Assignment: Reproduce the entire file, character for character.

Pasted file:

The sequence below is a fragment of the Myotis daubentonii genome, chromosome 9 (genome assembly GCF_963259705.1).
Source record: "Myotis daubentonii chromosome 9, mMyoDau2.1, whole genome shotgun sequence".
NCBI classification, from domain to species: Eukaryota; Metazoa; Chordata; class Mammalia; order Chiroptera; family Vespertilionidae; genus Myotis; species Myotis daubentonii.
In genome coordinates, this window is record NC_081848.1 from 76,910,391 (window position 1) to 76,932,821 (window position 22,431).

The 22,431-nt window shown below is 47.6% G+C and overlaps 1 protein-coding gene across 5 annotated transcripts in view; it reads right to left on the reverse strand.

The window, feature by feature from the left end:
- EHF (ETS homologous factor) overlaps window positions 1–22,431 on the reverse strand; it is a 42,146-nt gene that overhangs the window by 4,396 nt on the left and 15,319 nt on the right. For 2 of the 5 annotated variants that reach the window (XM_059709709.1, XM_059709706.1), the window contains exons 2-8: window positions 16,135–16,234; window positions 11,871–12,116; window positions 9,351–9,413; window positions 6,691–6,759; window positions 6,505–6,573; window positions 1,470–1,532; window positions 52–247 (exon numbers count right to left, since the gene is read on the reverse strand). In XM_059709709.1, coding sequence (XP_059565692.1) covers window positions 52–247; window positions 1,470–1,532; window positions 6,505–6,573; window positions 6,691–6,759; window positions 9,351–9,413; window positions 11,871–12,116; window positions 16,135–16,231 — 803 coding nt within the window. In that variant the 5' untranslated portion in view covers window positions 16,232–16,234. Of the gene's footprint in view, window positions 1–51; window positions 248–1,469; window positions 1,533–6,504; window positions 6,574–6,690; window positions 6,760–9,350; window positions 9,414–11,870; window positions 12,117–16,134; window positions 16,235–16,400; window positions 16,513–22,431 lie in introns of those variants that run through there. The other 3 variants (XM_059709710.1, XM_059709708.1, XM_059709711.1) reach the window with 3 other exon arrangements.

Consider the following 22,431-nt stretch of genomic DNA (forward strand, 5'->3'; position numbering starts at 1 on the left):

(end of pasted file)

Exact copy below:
The sequence below is a fragment of the Myotis daubentonii genome, chromosome 9 (genome assembly GCF_963259705.1).
Source record: "Myotis daubentonii chromosome 9, mMyoDau2.1, whole genome shotgun sequence".
NCBI classification, from domain to species: Eukaryota; Metazoa; Chordata; class Mammalia; order Chiroptera; family Vespertilionidae; genus Myotis; species Myotis daubentonii.
In genome coordinates, this window is record NC_081848.1 from 76,910,391 (window position 1) to 76,932,821 (window position 22,431).

The 22,431-nt window shown below is 47.6% G+C and overlaps 1 protein-coding gene across 5 annotated transcripts in view; it reads right to left on the reverse strand.

The window, feature by feature from the left end:
- EHF (ETS homologous factor) overlaps window positions 1–22,431 on the reverse strand; it is a 42,146-nt gene that overhangs the window by 4,396 nt on the left and 15,319 nt on the right. For 2 of the 5 annotated variants that reach the window (XM_059709709.1, XM_059709706.1), the window contains exons 2-8: window positions 16,135–16,234; window positions 11,871–12,116; window positions 9,351–9,413; window positions 6,691–6,759; window positions 6,505–6,573; window positions 1,470–1,532; window positions 52–247 (exon numbers count right to left, since the gene is read on the reverse strand). In XM_059709709.1, coding sequence (XP_059565692.1) covers window positions 52–247; window positions 1,470–1,532; window positions 6,505–6,573; window positions 6,691–6,759; window positions 9,351–9,413; window positions 11,871–12,116; window positions 16,135–16,231 — 803 coding nt within the window. In that variant the 5' untranslated portion in view covers window positions 16,232–16,234. Of the gene's footprint in view, window positions 1–51; window positions 248–1,469; window positions 1,533–6,504; window positions 6,574–6,690; window positions 6,760–9,350; window positions 9,414–11,870; window positions 12,117–16,134; window positions 16,235–16,400; window positions 16,513–22,431 lie in introns of those variants that run through there. The other 3 variants (XM_059709710.1, XM_059709708.1, XM_059709711.1) reach the window with 3 other exon arrangements.

Consider the following 22,431-nt stretch of genomic DNA (forward strand, 5'->3'; position numbering starts at 1 on the left):